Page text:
Article Text


Integrated respiratory care
P106 Reduction of inappropriate oxygen prescriptions by a home oxygen service
  1. A Y Yates,
  2. C C Chamberlain,
  3. H G B Bakere
  1. RD&E Foundation Trust, Exeter, UK


Introduction and Objectives Home Oxygen in England costs around £110 million yet it is estimated that 30% of patients derive no clinical benefit (DH, 2010).1 In addition oxygen can be harmful if used inappropriately. The RD&E Home Oxygen Service was set up in 2008 to provide a comprehensive oxygen assessment service for all adult patients requiring Long Term Oxygen Therapy (LTOT) including the provision of follow-up in the patient's home. 1044 patients have been seen by this service so far, and 63 concentrators removed following assessment by the home oxygen team.

Methods We evaluated retrospectively the patients who had oxygen removed. The characteristics of this population were investigated including reason for removal, whether an oxygen assessment had been undertaken and the appropriateness of oxygen prescription.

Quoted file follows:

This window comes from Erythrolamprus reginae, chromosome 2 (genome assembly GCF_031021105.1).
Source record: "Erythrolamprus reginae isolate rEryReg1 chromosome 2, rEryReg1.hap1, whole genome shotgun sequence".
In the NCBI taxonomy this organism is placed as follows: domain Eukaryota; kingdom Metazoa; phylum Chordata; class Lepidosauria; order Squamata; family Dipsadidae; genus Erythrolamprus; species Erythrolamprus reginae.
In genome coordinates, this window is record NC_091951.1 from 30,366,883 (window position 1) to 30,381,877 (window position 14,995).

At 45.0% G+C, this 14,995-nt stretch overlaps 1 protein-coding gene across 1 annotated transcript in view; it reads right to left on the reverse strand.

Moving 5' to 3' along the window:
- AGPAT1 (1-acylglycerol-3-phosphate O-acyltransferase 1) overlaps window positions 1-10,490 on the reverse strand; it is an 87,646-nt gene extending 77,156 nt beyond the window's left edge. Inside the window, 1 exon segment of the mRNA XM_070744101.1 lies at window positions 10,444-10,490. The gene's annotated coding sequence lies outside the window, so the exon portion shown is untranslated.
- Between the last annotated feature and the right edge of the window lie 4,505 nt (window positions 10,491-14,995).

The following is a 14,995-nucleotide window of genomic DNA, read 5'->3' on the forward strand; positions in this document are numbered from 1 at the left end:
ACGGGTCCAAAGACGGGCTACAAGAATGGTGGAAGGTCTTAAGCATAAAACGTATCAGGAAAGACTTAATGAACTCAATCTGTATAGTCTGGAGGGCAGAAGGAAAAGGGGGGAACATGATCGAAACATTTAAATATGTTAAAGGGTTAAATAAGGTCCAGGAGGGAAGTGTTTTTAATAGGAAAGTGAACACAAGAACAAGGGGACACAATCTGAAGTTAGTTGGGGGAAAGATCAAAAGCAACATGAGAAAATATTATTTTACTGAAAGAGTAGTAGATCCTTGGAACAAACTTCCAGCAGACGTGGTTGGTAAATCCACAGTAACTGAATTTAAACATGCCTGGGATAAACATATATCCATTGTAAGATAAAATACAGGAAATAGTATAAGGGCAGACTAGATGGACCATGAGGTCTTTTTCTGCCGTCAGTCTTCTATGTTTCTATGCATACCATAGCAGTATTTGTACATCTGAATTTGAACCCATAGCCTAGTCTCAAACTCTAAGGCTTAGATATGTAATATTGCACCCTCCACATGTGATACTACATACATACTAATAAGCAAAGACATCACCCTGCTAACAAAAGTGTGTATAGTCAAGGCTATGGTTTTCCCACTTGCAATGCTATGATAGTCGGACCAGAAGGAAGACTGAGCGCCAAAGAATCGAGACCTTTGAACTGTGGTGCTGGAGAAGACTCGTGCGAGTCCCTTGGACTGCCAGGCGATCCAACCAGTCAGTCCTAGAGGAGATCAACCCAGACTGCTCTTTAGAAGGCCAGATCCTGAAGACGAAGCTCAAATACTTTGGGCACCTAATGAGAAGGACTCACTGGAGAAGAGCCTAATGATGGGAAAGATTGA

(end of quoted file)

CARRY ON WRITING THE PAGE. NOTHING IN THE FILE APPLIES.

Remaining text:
Results On assessment 85% (54/63) had saturations >92% and 49% (31/63) were not using their oxygen. Of the 63 patients who had their oxygen removed more patients (53%) had their LTOT initiated in Primary Care. These patients therefore received no formal assessment prior to initiation. When assessed 67% did not meet the criteria for LTOT. Of the 63 those established on LTOT by the Home Oxygen Service, it was primarily in the context of an inpatient stay. In these cases adequate follow-up and review allowed oxygen to be removed once stable. The economic saving from the removal of inappropriate oxygen is considerable. 60% (38/60) no longer required oxygen therapy amounting to a cost saving of £20 330. 39% were re-categorised to a lower tariff but 17% proved difficult to wean and continued on Short Burst Oxygen (SBOT) despite inadequate evidence for this therapy.

Conclusion Our experience suggests as integrated oxygen service allows a more robust approach to oxygen prescription and monitoring. It reduces the risk of harm from oxygen prescription, and unnecessary prescriptions. This has both financial and medical benefits. Direct prescription of LTOT from primary care by comparison carries a risk of inadequate initial assessment and follow-up.

Abstract P106 Figure 1

Reason for removal of oxygen concentrator.

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